I wonder if my parents, while taking care of a five year old boy with a badly broken leg in a 14-foot trailer in Gary, Indiana, could possibly have imagined that one day that boy would be standing in the tomb of Agamemnon, but stand I did this morning, and walked the ruins of ancient Mycenea. Ruins do tend to be ruins after awhile, but there is a vast difference between the ruins of Pompeii and Herculaneum, where so much is intact they give the almost palpable sense of being alive, and of real people walking the streets. Ruins such as Mycenea tend to be coldly devoid of the sense of life.
Mycenea was primarily interesting as the place where so many people we have all read about—Iphigeni, Orestes, Electra—actually lived, and where the Agamemnon and his brother Atreus planted the seeds of the Trojan War. Today Mycenea is little more than a jumble of rocks, with a few walls and...as with Agamemnon's tomb...odd, buried “beehive” crypts built on the same principle as igloos. There is a modern museum which houses many artifacts from the citadel—interestingly, all of them relatively small (I saw no life-size or larger statuary). But it is another case of sensory overload. Far too many things to see to be able to have the time to look at and contemplate. Rather like the endless stream of facts and figures with which cathedral guides deluge the tourists.
I have noticibly aged on this tour. Seriously. I am experiencing a slight problem maintaining my balance and in the heat stagger a lot. I report this with the detachment of a scientist observing a lab rat.
I am currently downloading the photos from Herculaneum to Facebook and it is taking forever. I will undoubtedly have to buy more internet time if it continues at the download time average of one hour per city. It has taken 20 minutes to upload 6 photos, and there are about 90 to go. (Have I been known to use the word “Frustrating” before?)
The ship issued the status of extra charges incurred thus far. Mine total 49 euros...$70? But, hey, it's only money, right?
I discovered, after scouring Palermo for laundry soap, that the ship has a small store just off the duty free gift shop, which sells such things. Ah, well, it was fun looking.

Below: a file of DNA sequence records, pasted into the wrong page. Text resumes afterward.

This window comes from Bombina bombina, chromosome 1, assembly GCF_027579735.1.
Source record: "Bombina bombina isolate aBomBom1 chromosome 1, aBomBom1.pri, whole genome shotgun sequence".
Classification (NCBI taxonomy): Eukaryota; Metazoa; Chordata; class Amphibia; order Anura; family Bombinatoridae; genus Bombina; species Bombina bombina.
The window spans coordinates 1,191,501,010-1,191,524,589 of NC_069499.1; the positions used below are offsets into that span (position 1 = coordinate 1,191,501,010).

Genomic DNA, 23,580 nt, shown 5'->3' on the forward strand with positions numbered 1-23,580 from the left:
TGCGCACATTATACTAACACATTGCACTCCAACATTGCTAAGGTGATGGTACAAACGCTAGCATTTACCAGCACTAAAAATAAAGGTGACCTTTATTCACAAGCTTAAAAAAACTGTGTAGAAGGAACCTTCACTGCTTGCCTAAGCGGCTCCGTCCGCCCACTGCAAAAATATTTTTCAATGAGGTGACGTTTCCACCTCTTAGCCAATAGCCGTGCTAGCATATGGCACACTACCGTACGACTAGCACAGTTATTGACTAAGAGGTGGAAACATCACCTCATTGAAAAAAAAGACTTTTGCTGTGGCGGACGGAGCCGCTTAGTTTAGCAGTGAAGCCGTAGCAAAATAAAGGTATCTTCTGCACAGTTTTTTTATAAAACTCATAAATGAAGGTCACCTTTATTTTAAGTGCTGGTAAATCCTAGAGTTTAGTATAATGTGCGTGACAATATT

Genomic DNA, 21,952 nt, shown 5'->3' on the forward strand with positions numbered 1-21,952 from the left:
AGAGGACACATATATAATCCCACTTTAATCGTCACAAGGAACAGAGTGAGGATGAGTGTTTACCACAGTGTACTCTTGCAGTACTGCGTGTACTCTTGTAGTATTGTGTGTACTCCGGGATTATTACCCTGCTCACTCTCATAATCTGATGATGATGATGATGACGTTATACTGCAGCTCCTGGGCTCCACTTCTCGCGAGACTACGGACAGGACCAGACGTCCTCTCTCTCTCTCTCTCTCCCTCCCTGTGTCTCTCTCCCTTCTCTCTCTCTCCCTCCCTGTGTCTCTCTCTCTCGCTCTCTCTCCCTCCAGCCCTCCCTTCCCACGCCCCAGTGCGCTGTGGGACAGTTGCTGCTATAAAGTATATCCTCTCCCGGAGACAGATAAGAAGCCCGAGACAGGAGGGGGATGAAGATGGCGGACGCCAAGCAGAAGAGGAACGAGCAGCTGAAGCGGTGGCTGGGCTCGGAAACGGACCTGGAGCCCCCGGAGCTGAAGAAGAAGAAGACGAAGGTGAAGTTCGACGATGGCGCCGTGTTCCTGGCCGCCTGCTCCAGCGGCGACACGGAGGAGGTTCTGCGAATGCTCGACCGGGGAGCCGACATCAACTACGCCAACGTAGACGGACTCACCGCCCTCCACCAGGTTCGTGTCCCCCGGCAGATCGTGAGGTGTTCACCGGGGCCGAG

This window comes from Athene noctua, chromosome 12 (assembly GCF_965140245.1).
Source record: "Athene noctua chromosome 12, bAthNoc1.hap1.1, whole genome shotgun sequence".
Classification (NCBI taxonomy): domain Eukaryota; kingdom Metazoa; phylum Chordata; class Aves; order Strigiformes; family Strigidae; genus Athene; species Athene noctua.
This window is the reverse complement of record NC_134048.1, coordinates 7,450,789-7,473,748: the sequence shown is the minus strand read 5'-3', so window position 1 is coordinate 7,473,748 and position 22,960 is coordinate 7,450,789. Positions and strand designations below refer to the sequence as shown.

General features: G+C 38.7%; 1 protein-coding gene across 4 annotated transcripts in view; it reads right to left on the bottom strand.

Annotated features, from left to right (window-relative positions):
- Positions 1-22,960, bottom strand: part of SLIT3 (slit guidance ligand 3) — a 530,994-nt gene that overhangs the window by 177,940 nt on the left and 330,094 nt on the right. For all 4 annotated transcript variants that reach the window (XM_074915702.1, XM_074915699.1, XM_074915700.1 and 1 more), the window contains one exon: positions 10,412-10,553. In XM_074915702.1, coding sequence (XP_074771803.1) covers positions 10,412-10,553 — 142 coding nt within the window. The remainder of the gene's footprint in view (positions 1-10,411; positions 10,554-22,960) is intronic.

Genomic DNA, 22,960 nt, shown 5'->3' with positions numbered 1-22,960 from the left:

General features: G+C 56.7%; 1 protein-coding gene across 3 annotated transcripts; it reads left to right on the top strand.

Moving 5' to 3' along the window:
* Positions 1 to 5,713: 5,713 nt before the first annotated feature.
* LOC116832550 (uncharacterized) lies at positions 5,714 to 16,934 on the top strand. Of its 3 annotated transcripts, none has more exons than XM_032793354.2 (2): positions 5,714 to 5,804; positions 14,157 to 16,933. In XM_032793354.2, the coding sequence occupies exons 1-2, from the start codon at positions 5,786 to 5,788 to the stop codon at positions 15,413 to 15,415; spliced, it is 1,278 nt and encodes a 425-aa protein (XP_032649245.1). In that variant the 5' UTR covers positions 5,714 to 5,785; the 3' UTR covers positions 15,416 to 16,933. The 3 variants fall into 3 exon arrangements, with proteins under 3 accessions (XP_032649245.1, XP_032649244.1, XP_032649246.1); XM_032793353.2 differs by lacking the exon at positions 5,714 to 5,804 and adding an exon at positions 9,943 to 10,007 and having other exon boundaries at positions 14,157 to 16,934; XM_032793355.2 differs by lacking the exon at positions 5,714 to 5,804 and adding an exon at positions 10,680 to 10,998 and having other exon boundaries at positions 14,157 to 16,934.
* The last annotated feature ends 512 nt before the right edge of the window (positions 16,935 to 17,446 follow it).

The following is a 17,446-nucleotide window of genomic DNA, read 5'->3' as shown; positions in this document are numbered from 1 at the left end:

In addition to photographing my every meal, I've also taken to photographing the menu which stands on an easel outside the aft dining room—sorry, the “Terrace Cafe”—so I'll remember what I had. Lunch today was cream of leek soup and a slice of breaded and deep fried eggplant.
Spent more than 2 hours uploading Herculaneum photos to Facebook, only to have them come up with no captions, which of course sends me into total fury and sense of frustration so powerful it is impossible to adequately describe. And of course it all, and always, boils down to an equally indescribable self loathing for being such an absolute failure at things others do with such ease.
Once again, I think I'll simply not even try to post photos until I get home. (Plus, at the rate of 2 hours+ of internet time for each posting....).
Another very pleasant evening on the aft deck. I am not accustomed to 2 hour dinners (actually, I'm not accustomed to dinners at all. I am so happy that they serve tapas, since it is the ideal amount for me—and sometimes more than I eat, even so. Tonight I had a cream of fresh herb soup, two bite-sized mashed potato balls, a turkey/onion/bell pepper tapas, a wedge of gurier cheese and a vanilla whipped cream mousse. And a beer. And coffee. A huge amount of food for me. Tom and Mike and I were joined by an Englishman—Perry, a retired teacher—part of the group of five which helped me find laundry detergent in Palermo. His wife died three months ago, and his grown children insisted he come on the cruise.
Another Englishman (as I said, there are a large number of English aboard), Adrian, whom I've mentioned before, spends five months a year traveling and goes to India regularly. While I have no idea where these people get their money, they all seem to have been just about everywhere several times. It must be nice.
And I understand that we will be stopping at both Delos and Santorini (of white-buildings-with-bright-blue-domes-and-roofs fame)—half day each. Delos is apparently an archaeological site, and no one who does not live there is allowed to stay on the island overnight. In fact, the island “closes” at three p.m. and everyone must be off the island by then. Interesting. I'll find out more later.